On the Record with Congressman Darin LaHood

Born and raised in Peoria, Congressman Darin M. LaHood (R) has served Illinois' 18th Congressional District in the U.S. House of Representatives since winning a special election in September 2015. He previously served in the Illinois State Senate, spent nearly a decade as a state and federal prosecutor, and was both an assistant U.S. attorney in Las Vegas, Nevada, and assistant state’s attorney in Cook County and Tazewell County, in addition to practicing with the Peoria law firm of Miller, Hall & Triggs. LaHood earned his B.A. from Loras College and holds a J.D. from The John Marshall Law School. He and his wife, Kristen, live in Dunlap and are the parents of three sons: McKay, Lucas and Teddy.

How did your experiences in the Illinois Senate and as a state and federal prosecutor help prepare you to serve in the U.S. Congress?
Working in the Illinois State Senate solidified my conviction on the need for fiscal responsibility, transparency, ethics, accountability to the voters and good constituent service—matters which I continue to champion in my new role. My ten years as a state and federal prosecutor helped shape the way I approach public policy. For example, when national conversations surface on terrorism, violent crime, immigration and gun control, I have seen firsthand how those laws are enforced in the courtroom and how they affect people and our society. Being a prosecutor also exposed me to the ways that we can improve our criminal justice system by enacting systematic, common-sense reforms.

What did you learn during your first year in Congress?
Coming to Congress in a special election, I had a lot to learn my first year. I learned that when you stay grounded to your district, listen to your constituents and their needs, and focus on building relationships and reaching across the aisle, you can accomplish important things.

Last spring, I hosted four roundtables throughout my district to understand how the heroin and opioid epidemic was impacting families and communities in central Illinois. After healthcare providers, treatment specialists, first responders and law enforcement officials shared the need for a coordinated and urgent response, I took their ideas back to Washington and helped pass the Comprehensive Addiction and Recovery Act, signed by the President, to direct resources to support those on the frontlines of this public health crisis.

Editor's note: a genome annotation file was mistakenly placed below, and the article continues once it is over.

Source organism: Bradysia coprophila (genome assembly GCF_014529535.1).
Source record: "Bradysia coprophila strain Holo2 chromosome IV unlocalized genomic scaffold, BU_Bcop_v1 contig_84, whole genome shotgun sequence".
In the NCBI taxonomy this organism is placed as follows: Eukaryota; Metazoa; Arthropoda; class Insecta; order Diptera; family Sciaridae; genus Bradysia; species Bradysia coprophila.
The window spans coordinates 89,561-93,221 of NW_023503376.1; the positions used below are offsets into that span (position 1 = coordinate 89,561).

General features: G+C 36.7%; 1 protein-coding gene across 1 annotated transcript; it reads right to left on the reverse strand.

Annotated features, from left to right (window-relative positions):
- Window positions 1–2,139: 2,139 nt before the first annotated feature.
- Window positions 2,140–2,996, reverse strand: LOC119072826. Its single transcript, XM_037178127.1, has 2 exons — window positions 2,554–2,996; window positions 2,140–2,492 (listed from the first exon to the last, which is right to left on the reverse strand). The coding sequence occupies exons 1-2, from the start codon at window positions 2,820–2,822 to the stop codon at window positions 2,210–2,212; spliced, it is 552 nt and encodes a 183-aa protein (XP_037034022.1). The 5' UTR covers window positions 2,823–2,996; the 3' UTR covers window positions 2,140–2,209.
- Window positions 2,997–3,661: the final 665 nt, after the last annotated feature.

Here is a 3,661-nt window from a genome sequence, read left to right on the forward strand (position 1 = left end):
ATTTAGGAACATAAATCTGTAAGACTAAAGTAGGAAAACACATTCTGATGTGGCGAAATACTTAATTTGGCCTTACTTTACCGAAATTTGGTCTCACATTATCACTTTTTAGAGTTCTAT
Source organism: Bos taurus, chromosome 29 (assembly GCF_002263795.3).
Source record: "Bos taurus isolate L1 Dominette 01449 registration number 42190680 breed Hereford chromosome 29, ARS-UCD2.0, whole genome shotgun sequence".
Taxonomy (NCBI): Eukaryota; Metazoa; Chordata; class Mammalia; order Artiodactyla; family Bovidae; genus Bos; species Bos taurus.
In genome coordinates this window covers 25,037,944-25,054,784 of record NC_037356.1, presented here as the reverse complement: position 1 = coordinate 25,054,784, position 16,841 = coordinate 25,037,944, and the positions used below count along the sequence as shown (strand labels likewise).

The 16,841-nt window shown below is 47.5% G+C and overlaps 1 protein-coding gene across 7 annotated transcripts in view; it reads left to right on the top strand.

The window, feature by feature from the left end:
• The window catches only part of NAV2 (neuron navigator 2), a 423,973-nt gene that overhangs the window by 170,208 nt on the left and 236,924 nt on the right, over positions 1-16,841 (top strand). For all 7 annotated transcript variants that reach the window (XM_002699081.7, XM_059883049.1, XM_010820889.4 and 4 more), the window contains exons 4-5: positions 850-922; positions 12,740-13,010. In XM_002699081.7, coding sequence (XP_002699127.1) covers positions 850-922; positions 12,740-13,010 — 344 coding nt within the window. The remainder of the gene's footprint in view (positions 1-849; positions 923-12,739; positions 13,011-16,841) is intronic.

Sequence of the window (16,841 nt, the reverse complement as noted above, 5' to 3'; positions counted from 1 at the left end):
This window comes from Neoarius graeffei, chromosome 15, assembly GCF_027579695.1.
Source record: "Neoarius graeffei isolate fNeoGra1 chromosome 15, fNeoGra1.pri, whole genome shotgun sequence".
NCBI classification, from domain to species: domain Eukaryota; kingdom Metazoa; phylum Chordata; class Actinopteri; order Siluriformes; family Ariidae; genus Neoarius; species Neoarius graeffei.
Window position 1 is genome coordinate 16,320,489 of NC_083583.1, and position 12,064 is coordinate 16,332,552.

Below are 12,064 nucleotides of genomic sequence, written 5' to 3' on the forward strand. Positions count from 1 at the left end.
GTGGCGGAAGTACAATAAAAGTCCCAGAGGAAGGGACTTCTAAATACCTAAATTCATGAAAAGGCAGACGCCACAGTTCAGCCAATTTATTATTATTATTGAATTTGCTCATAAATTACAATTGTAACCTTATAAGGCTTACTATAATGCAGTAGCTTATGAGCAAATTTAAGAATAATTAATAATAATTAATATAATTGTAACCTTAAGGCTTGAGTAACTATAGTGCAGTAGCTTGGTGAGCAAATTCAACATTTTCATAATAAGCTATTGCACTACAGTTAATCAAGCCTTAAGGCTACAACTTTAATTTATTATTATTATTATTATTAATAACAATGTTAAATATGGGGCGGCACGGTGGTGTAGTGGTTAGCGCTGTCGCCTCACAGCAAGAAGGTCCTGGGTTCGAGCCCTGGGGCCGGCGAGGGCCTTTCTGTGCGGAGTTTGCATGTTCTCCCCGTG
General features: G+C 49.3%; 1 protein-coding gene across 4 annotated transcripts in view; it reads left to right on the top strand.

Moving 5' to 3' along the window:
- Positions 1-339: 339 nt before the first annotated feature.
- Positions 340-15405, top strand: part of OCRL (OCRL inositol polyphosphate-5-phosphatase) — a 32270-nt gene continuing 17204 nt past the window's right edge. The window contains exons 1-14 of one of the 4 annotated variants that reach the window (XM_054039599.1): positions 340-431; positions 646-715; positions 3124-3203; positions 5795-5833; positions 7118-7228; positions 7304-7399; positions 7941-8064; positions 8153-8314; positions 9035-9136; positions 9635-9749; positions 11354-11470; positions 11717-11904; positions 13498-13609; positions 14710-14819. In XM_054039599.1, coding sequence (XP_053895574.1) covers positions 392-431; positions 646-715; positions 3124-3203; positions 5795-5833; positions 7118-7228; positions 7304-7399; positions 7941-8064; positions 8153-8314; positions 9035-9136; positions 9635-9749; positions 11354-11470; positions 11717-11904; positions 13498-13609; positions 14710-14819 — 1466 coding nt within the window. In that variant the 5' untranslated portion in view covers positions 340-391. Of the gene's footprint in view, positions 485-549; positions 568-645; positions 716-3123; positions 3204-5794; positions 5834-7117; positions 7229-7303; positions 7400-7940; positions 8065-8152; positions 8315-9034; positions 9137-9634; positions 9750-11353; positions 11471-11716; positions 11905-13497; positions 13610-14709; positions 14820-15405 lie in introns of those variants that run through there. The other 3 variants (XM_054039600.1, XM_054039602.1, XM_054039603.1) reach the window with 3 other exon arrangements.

I have a unique opportunity and significant capability to help people, and it was very fulfilling to experience that this past year. In addition to our policy achievements, we responded to well over 1,500 requests for assistance with federal agencies. We’ve helped widows receive their Social Security payments, veterans get access to necessary healthcare, immigrants become U.S. citizens, taxpayers get their refunds from the IRS, and even helped a war hero receive his Purple Heart. I look forward to continuing to serve the people of the 18th District to the best of my ability.

The 18th District spans 19 counties and more than 700,000 residents. How do you stay connected to the needs of such a diverse constituency?
Staying connected is my primary focus, and it dominates my calendar. In my district, I’ve attended 252 meetings and events, and hosted 20 roundtable discussions on pressing matters facing communities. I’ve also sent over 35,000 letters answering constituent questions, and been in touch with more than 148,000 constituents through telephone town halls. I enjoy regularly updating my constituents on Facebook and Twitter. It’s a lot of work, but it’s my job to be this district’s voice in Washington, and that requires a lot of communication. Thankfully, technology helps me keep in touch. I’m able to send out e-newsletters updating constituents on activity in Congress and the district. I also quickly get a sense of where people stand on issues from flash polls I send out and correspondence we receive. I take all that into consideration when I make decisions.

As a congressman and Cabinet member, your father was well known for his focus on bipartisanship, yet partisan dysfunction is far worse today than it was even a few years ago. Do you believe this problem can be fixed?